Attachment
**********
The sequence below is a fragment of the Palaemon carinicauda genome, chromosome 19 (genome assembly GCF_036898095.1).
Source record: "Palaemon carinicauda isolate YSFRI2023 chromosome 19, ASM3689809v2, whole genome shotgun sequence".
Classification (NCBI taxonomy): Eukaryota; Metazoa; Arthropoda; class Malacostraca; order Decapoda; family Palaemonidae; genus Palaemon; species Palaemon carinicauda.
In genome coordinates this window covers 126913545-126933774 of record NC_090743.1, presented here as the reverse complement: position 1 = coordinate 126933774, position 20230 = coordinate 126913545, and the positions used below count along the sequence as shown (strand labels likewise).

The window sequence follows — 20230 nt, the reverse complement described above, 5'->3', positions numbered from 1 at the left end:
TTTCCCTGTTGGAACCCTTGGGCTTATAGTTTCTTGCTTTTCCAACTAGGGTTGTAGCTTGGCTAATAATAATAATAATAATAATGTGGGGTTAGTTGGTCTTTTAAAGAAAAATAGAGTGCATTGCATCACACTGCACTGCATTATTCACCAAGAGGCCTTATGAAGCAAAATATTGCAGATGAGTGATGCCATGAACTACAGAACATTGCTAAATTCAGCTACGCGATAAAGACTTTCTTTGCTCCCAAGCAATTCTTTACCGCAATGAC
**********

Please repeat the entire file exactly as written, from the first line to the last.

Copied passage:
The sequence below is a fragment of the Palaemon carinicauda genome, chromosome 19 (genome assembly GCF_036898095.1).
Source record: "Palaemon carinicauda isolate YSFRI2023 chromosome 19, ASM3689809v2, whole genome shotgun sequence".
Classification (NCBI taxonomy): Eukaryota; Metazoa; Arthropoda; class Malacostraca; order Decapoda; family Palaemonidae; genus Palaemon; species Palaemon carinicauda.
In genome coordinates this window covers 126913545-126933774 of record NC_090743.1, presented here as the reverse complement: position 1 = coordinate 126933774, position 20230 = coordinate 126913545, and the positions used below count along the sequence as shown (strand labels likewise).

The window sequence follows — 20230 nt, the reverse complement described above, 5'->3', positions numbered from 1 at the left end:
TTTCCCTGTTGGAACCCTTGGGCTTATAGTTTCTTGCTTTTCCAACTAGGGTTGTAGCTTGGCTAATAATAATAATAATAATAATGTGGGGTTAGTTGGTCTTTTAAAGAAAAATAGAGTGCATTGCATCACACTGCACTGCATTATTCACCAAGAGGCCTTATGAAGCAAAATATTGCAGATGAGTGATGCCATGAACTACAGAACATTGCTAAATTCAGCTACGCGATAAAGACTTTCTTTGCTCCCAAGCAATTCTTTACCGCAATGAC